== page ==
A supported decision-making directive is a more informal document than a standard personal directive.
Power of Attorney
A power of attorney allows you to authorize another person (or persons) to make financial decisions on your behalf if you are unable to do so. Without it, a loved one may need court approval to access your funds.
However, it is not quite as simple as that. Two different types of power of attorney exist in Alberta and they serve different purposes.
Immediate power of attorney
An immediate power of attorney can be set up for any time that you are unable to attend to your financial affairs, such as when you’re travelling or temporarily incapacitated.
It authorizes an agent to act on your behalf in a limited capacity but, importantly, you can also make financial decisions transactions, such as banking or real estate transactions.
The immediate power of attorney becomes void if you lose mental capacity—so it’s usually a good idea to set up an enduring power of attorney before that happens.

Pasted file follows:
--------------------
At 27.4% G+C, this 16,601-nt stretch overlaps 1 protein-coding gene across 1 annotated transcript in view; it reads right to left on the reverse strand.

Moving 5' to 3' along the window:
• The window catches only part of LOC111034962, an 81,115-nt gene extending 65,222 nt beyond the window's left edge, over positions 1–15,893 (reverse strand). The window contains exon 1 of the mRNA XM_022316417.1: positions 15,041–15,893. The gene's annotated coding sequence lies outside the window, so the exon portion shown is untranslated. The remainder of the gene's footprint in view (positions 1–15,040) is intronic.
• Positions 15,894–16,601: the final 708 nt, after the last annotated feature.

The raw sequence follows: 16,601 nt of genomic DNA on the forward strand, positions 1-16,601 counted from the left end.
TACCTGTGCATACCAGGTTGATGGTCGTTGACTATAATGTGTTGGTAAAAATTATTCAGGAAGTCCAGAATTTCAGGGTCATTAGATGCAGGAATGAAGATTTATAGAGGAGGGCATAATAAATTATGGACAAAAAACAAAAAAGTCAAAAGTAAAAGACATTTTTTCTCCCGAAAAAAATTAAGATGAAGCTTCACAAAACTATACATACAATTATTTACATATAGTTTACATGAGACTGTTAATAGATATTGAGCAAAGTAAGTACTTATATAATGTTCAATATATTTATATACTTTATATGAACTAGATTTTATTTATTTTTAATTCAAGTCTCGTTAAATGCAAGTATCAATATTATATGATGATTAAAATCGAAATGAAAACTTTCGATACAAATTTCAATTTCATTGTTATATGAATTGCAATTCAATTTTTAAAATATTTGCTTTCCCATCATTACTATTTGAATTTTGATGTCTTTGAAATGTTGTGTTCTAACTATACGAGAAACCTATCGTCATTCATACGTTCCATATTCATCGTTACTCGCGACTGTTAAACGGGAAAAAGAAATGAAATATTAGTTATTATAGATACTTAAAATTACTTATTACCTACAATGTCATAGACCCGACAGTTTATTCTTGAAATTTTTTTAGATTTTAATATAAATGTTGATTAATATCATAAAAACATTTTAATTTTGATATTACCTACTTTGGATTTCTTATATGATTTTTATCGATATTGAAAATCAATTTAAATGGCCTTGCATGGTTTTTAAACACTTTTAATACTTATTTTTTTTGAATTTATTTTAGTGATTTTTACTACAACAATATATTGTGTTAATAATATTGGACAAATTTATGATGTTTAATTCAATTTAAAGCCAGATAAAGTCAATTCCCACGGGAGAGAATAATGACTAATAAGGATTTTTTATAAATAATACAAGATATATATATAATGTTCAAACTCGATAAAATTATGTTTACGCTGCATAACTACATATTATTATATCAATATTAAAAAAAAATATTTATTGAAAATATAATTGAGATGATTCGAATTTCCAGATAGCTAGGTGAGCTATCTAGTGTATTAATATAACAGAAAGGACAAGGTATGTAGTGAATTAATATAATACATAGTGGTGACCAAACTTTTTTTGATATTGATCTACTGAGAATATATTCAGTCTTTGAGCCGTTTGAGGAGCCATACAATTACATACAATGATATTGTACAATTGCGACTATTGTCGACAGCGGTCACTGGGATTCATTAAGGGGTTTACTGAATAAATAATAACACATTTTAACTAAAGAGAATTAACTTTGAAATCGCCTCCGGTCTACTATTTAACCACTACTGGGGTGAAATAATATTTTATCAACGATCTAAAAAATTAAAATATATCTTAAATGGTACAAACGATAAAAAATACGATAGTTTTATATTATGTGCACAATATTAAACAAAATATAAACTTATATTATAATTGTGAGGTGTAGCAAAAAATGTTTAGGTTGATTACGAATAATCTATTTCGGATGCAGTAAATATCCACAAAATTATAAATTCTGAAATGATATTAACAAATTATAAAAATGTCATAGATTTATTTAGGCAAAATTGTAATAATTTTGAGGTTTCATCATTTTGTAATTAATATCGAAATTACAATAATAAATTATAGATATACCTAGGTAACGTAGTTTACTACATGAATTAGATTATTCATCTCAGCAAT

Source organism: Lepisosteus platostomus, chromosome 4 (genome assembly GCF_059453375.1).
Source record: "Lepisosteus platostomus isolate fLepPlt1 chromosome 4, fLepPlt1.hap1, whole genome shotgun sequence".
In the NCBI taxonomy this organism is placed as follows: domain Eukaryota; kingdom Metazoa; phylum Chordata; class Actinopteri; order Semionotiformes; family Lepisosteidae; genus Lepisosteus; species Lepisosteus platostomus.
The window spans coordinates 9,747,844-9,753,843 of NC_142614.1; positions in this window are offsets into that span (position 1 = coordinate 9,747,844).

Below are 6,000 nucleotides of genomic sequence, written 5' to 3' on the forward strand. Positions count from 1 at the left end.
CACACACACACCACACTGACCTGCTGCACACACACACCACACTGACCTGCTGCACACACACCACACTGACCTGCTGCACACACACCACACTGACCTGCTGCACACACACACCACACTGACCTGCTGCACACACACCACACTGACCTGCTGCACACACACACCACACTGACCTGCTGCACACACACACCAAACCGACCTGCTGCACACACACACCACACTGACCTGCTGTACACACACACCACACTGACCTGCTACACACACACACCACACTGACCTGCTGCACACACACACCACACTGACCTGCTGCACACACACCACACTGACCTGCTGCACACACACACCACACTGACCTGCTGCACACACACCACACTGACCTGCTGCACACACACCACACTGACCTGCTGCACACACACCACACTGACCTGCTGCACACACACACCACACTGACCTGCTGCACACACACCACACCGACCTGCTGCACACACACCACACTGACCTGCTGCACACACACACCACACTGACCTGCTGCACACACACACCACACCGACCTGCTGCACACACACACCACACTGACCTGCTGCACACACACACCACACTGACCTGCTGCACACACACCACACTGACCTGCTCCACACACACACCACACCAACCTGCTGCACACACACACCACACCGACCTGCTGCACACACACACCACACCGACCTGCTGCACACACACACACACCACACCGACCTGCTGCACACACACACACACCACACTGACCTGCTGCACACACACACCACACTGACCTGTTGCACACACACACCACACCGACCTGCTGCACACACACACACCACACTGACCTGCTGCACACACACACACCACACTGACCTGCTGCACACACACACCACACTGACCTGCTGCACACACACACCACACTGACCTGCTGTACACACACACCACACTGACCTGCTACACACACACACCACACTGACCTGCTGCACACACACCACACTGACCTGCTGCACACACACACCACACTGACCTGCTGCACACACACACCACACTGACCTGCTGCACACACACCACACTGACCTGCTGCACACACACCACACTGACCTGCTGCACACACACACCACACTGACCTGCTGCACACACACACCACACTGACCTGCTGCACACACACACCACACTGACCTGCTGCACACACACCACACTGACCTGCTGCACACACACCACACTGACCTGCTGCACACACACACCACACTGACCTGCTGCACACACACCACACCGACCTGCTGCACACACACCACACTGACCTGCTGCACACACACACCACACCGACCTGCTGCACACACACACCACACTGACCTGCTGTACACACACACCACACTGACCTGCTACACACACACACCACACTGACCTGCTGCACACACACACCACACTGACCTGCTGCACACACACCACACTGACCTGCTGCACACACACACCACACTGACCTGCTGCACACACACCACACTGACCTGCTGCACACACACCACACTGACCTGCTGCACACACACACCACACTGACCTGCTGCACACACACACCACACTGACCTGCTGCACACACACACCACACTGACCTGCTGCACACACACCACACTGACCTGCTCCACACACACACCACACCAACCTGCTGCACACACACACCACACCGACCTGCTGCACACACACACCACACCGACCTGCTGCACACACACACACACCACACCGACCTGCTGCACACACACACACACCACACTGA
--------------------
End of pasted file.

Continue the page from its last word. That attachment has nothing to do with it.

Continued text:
Enduring power of attorney
An enduring power of attorney is set up for the eventuality that you lose the capacity to handle financial matters.
Once you lose capacity, the attorney or agent named in the power of attorney is responsible for accessing bank accounts, signing cheques, making investments, selling property, applying for government benefits, and so on.
When you make an enduring power of attorney in Alberta, it is a legal document but would only take effect as specified in the document (i.e., should you become incapable of making decisions).
It may never be used—and can be revoked if you have the mental capacity to do so—but it remains an essential estate planning document.
Don’t leave it too late to create your power of attorney and personal directive. Use this form to get started.
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We also have a dedicated intake form to help you get the ball rolling. Our intake team will review your specific case and advise you on the next steps to take as well as what to expect moving forward.
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WILLS and ESTATES LAWYER
Heather Tyminski is a lawyer in the firm’s Calgary office with many years of experience practicing estate law.